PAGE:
“I was still in High School (Rincon) where the assistant principal had a yard stick and if your skirt or dress was more than 5 inches above the knee she sent you home for the day.” — Carol Del Grego Sottosanti

“Ohio high school parties with fireflies, listening to The Doors and Frank Zappa and wishing we lived in California.” - Alice Pillion

“Jimi Hendrix live — played his guitar like no other — with his teeth.” — Sue Sherrick

“Race riots in Milwaukee, Wisconsin. National Guard called in to restore order.” — Dan Dunn

“Doors played at Hi-Cobett Field, as did Buffalo Springfield . ...” — Mary Kane-Walthall

“Release of Sgt Peppers (Lonely Hearts Club) Band, Beatles.” — Anita Fonte

Courtesy Anita Fonte

“I was four and staying at my Aunt Bea’s farm while my parents left for two weeks and brought home my twin sisters... I remember one night being so sad and homesick and staring at the giant black Ma Bell telephone wanting to talk to my mother. My parents came to get me that very night. I also remember that Vietnam was on the black and white television every night with the familiar voice of Walter Cronkite. I remember thinking we had always been at war and as a small child it seemed very distant a reality, but I had a sense that it was wrong.” — Candy Garmon

“I was there (Doors concert). Hi Corbett field...Jefferson Airplane, the Rascals there that summer too.” — Robert Whitley

At the Doors concert at Hi Corbett: “Everyone was milling around on the field, mostly in front of the stage, but I remember going behind the wooden stage set up on the pitcher’s mound and tripping over the electrical cables powering the amps. At some point in the performance (singer Jim) Morrison, bottle of whiskey in hand, began humping (keyboard player Ray) Manzarek during an organ solo. We stood not more than 6 feet from the band on the infield grass, like it was a big block party with the best live band we had ever heard.” — Nick Varner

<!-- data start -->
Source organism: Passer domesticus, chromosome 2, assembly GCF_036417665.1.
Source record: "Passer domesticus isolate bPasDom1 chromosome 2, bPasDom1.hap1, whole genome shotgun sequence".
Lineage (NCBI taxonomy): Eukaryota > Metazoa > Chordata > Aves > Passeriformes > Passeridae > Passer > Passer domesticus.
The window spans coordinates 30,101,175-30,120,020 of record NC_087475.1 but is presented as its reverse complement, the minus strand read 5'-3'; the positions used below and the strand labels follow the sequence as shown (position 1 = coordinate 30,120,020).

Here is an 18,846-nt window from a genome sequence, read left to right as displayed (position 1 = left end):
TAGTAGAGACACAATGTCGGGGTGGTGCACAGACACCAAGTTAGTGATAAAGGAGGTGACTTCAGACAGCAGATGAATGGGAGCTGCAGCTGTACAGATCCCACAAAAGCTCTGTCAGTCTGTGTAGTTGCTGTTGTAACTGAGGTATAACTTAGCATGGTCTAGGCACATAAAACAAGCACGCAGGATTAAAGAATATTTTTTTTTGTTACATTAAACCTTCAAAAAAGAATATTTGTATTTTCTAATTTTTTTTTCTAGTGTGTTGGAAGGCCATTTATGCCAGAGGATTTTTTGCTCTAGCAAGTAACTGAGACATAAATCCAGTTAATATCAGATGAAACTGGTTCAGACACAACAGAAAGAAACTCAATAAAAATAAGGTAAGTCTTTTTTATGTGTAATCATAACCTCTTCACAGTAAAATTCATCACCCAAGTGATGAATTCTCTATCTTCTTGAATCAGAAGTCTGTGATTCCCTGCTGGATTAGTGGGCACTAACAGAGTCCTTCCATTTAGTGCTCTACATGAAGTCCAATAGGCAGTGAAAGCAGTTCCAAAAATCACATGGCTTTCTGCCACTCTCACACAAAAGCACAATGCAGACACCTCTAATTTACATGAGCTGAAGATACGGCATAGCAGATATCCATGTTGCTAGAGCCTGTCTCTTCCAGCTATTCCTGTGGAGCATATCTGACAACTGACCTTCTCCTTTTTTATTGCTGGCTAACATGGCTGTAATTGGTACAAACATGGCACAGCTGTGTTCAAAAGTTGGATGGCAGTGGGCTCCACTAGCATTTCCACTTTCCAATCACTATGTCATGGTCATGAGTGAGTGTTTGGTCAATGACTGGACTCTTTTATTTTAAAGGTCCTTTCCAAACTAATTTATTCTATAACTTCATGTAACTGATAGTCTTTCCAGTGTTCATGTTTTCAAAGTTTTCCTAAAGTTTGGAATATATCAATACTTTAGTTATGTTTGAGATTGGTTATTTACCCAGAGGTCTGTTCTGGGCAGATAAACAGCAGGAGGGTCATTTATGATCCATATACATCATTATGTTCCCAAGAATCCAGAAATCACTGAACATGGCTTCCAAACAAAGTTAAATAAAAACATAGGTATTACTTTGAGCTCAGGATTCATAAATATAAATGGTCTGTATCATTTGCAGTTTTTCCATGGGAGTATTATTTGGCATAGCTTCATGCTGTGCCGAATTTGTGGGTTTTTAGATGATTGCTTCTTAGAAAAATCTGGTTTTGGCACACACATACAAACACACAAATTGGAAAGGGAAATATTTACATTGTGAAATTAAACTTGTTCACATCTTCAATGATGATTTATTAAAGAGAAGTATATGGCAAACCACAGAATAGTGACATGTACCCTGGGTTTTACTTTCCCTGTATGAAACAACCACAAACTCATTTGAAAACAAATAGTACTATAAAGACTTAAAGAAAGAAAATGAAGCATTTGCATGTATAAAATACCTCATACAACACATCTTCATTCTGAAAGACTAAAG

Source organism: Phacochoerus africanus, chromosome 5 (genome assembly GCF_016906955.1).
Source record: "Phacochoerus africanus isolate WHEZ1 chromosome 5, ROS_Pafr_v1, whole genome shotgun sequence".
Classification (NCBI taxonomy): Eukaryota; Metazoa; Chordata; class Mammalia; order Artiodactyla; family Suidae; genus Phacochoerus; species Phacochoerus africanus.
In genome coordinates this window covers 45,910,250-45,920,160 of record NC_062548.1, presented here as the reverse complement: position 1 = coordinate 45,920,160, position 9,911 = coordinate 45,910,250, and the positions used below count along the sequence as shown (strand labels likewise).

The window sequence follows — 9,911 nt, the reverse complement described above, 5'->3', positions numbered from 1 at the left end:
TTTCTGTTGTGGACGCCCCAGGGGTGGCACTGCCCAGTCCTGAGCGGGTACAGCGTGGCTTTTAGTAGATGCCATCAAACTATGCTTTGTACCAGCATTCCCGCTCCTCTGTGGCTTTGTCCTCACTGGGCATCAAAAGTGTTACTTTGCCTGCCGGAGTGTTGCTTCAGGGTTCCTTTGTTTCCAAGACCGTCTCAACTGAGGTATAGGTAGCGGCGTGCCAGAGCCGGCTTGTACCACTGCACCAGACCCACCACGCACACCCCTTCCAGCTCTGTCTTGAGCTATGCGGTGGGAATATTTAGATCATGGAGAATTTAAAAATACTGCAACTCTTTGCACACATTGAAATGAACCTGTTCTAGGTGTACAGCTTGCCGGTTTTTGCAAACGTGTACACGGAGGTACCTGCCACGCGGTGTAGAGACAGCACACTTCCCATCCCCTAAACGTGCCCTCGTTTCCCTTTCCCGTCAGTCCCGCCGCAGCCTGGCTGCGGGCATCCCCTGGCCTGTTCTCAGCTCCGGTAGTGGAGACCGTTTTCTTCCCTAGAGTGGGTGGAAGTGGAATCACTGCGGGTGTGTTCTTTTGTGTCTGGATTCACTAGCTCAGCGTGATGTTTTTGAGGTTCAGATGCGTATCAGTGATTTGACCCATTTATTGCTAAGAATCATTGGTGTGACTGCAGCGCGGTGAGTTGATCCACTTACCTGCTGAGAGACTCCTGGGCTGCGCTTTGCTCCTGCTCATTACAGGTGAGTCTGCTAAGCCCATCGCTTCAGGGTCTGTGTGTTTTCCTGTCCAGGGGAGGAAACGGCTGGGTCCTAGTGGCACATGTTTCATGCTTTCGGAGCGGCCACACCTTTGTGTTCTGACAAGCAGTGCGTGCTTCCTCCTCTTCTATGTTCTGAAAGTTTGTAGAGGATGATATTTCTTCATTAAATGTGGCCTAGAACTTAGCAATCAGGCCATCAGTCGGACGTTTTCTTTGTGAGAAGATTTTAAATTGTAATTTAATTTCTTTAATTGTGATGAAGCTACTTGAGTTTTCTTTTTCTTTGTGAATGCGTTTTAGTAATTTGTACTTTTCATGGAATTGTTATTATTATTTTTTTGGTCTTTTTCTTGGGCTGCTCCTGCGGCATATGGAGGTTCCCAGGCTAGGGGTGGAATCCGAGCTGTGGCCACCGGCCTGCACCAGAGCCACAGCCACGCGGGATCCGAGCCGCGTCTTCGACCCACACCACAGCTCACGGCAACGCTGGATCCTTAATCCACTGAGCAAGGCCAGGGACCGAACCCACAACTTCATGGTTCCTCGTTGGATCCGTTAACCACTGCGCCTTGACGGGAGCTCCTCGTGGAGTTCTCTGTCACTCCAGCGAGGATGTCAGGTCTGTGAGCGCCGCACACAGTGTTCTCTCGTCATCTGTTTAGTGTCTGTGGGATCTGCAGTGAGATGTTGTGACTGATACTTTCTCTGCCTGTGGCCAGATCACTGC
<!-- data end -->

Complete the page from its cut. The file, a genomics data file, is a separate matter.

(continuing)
Courtesy Nick Varner: Nick Varner with a friend in 1967

Subscribe to stay connected to Tucson. A subscription helps you access more of the local stories that keep you connected to the community.

Stay up-to-date on what's happening

* I understand and agree that registration on or use of this site constitutes agreement to its user agreement and privacy policy.

Related to this story

Most Popular

  • Updated

Babs is back with a new compilation of rare and previously unreleased songs. Highlights include a duet with Willie Nelson on “I’d Want It to Be You” and, for sure, the rendition of “Rainbow Connection” with Kermit the Frog. Due out Friday.

Get up-to-the-minute news sent straight to your device.


News Alerts

Breaking News